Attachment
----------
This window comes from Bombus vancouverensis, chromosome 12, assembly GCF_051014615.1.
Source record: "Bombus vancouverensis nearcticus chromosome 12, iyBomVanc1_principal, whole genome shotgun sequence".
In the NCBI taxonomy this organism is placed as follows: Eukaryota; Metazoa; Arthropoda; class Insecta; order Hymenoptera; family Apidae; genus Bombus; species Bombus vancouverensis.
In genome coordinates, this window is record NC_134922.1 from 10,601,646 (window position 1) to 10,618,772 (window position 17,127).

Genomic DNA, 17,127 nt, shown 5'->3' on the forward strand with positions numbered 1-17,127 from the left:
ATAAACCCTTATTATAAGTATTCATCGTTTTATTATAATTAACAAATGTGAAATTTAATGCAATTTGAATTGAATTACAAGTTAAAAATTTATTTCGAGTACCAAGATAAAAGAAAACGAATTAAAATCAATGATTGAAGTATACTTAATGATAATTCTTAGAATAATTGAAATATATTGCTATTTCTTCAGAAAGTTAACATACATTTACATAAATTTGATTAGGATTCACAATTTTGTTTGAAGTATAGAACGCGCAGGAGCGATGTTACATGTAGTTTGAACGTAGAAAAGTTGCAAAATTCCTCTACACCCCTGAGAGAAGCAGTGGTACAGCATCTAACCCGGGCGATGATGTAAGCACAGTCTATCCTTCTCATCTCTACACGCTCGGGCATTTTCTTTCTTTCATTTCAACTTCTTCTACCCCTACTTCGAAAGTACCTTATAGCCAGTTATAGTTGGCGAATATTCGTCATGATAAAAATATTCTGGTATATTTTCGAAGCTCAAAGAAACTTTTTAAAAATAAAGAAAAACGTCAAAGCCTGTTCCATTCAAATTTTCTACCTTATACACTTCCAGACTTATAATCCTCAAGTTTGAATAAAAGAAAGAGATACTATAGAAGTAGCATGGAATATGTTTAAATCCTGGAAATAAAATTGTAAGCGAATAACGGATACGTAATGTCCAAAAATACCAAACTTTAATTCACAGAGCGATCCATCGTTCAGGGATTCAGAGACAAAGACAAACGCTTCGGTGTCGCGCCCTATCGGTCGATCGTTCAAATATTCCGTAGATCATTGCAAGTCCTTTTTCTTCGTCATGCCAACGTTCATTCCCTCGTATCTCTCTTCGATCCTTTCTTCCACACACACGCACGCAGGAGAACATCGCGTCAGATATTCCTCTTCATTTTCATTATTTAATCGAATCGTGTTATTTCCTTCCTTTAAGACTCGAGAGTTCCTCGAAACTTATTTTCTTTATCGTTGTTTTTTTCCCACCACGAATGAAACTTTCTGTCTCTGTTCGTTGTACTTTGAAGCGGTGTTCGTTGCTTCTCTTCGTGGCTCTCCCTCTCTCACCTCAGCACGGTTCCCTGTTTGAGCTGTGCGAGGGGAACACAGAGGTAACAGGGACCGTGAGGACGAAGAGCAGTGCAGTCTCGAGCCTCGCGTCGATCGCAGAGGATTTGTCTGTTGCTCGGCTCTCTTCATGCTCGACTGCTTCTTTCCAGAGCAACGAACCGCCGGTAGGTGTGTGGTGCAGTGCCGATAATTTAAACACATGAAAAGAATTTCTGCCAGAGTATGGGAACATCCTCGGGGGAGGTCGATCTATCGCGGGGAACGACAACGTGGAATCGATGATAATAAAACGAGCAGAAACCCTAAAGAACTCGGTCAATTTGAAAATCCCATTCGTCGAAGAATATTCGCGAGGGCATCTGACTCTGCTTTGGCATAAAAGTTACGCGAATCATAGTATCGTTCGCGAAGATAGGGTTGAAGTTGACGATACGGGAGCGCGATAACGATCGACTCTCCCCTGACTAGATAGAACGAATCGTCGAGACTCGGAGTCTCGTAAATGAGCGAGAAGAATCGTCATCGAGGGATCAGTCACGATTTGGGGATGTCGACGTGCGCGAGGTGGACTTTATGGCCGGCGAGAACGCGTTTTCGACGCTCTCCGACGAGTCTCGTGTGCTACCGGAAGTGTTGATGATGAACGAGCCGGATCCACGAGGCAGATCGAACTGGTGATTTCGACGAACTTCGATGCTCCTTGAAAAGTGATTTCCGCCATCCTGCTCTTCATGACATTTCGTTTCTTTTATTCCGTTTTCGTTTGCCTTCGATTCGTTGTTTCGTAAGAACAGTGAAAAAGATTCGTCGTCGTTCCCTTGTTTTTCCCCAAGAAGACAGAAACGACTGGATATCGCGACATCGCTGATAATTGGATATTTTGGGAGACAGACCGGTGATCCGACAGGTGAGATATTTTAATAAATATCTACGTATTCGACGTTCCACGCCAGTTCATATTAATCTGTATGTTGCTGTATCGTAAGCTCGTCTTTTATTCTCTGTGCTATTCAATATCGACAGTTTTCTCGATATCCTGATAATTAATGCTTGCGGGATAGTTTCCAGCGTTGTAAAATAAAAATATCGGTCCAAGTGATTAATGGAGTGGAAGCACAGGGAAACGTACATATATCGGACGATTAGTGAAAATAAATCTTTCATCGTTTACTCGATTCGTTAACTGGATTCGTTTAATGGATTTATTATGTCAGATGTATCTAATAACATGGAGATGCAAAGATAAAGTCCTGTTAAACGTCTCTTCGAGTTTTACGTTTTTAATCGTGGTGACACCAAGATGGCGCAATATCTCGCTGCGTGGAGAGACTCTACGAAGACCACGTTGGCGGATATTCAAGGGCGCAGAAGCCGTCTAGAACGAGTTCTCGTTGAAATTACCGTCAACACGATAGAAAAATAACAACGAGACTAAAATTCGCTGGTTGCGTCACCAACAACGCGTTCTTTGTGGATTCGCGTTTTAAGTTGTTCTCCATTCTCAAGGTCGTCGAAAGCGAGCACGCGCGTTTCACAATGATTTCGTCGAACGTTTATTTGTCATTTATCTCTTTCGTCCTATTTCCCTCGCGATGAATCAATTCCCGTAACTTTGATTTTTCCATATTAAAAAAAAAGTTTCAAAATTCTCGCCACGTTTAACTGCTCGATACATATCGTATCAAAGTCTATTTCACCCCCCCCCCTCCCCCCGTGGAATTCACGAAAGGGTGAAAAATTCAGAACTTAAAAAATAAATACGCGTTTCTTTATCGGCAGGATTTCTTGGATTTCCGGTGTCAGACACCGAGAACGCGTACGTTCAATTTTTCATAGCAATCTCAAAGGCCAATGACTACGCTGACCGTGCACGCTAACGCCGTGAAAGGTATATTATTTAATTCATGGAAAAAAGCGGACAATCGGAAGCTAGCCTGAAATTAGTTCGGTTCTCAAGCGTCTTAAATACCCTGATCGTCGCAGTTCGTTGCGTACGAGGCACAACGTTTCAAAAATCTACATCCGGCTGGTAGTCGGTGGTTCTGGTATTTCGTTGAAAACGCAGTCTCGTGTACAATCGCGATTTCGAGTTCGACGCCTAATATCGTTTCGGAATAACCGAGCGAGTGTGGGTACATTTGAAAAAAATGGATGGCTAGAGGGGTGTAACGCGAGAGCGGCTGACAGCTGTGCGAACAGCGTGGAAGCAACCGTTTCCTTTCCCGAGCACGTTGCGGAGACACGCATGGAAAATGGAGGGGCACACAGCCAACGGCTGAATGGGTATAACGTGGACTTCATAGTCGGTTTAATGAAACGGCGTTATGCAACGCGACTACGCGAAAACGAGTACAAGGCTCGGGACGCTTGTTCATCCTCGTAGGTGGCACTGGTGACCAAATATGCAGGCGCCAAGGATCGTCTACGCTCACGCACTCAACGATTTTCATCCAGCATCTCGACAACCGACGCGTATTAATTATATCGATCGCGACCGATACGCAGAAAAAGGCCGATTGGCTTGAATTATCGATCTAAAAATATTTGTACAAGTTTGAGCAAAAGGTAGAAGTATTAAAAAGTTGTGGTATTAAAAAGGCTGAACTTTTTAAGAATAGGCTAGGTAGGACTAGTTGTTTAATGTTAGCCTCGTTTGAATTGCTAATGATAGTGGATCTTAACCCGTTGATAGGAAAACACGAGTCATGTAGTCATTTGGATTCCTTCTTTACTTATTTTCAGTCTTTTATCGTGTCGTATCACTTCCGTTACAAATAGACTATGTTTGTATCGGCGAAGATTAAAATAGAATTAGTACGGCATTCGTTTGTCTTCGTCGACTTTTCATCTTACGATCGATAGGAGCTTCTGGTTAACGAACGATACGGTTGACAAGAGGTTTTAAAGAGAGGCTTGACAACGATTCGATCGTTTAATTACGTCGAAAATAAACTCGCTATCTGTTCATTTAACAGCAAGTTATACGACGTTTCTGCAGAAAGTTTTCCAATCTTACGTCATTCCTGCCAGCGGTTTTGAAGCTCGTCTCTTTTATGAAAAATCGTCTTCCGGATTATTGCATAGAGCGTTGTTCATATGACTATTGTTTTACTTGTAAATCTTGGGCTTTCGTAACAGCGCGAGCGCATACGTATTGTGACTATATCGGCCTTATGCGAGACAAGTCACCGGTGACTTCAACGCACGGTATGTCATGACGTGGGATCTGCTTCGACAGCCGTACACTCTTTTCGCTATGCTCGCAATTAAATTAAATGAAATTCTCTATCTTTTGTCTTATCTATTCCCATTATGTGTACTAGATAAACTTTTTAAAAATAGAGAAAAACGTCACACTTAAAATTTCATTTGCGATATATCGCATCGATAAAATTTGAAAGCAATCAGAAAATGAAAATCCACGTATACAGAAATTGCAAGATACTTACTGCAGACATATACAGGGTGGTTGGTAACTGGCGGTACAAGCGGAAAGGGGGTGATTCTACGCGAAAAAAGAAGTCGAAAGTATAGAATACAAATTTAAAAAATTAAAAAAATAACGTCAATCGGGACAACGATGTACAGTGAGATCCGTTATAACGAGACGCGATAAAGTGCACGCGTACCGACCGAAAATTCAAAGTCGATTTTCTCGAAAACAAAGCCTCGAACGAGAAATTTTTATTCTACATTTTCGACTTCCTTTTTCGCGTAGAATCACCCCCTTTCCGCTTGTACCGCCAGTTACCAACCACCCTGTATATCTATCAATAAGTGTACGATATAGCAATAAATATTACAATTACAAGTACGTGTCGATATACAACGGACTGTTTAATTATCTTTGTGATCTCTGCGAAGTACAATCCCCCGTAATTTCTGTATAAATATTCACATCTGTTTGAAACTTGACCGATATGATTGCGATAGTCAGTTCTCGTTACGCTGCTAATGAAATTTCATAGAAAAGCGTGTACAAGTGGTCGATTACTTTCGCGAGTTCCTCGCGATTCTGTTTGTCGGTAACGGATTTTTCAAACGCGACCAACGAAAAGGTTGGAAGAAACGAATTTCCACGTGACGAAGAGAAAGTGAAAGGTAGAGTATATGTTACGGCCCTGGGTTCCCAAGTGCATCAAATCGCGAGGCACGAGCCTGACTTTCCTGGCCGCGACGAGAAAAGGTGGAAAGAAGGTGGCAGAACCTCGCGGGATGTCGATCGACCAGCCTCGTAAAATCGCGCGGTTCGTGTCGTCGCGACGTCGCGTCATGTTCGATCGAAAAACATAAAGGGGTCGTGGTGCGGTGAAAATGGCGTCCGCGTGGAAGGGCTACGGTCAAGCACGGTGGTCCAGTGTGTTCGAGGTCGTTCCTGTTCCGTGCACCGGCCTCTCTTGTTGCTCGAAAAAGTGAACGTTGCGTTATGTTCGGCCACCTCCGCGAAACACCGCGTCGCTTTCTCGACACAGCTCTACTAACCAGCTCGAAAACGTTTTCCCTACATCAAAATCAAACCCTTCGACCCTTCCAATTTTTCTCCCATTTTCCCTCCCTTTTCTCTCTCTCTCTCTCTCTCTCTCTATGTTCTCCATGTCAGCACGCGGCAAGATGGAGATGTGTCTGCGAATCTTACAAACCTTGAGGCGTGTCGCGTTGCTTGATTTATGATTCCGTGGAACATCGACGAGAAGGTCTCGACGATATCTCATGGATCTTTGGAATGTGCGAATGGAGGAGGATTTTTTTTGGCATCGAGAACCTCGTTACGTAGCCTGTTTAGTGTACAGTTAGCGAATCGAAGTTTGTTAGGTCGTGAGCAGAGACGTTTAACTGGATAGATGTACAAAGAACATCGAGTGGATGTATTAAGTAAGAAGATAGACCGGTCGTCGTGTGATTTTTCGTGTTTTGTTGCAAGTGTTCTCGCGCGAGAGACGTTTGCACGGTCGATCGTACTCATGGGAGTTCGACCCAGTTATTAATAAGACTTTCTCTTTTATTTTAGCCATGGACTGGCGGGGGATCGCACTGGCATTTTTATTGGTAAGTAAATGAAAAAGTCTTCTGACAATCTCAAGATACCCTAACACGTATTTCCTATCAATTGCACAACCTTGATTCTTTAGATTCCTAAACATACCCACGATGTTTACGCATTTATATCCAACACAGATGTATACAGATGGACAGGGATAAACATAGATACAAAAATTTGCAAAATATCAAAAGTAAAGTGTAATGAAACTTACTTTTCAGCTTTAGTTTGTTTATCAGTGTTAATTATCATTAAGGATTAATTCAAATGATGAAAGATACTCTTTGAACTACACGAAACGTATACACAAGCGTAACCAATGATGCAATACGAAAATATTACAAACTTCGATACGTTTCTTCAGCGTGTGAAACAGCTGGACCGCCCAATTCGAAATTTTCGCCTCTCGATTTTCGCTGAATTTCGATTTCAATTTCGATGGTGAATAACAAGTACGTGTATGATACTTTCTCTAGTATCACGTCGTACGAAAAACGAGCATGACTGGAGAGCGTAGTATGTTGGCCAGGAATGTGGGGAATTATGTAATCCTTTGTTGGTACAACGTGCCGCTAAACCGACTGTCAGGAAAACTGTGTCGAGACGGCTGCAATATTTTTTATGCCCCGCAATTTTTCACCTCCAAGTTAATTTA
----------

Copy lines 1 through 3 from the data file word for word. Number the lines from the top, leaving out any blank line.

This window comes from Bombus vancouverensis, chromosome 12, assembly GCF_051014615.1.
Source record: "Bombus vancouverensis nearcticus chromosome 12, iyBomVanc1_principal, whole genome shotgun sequence".
In the NCBI taxonomy this organism is placed as follows: Eukaryota; Metazoa; Arthropoda; class Insecta; order Hymenoptera; family Apidae; genus Bombus; species Bombus vancouverensis.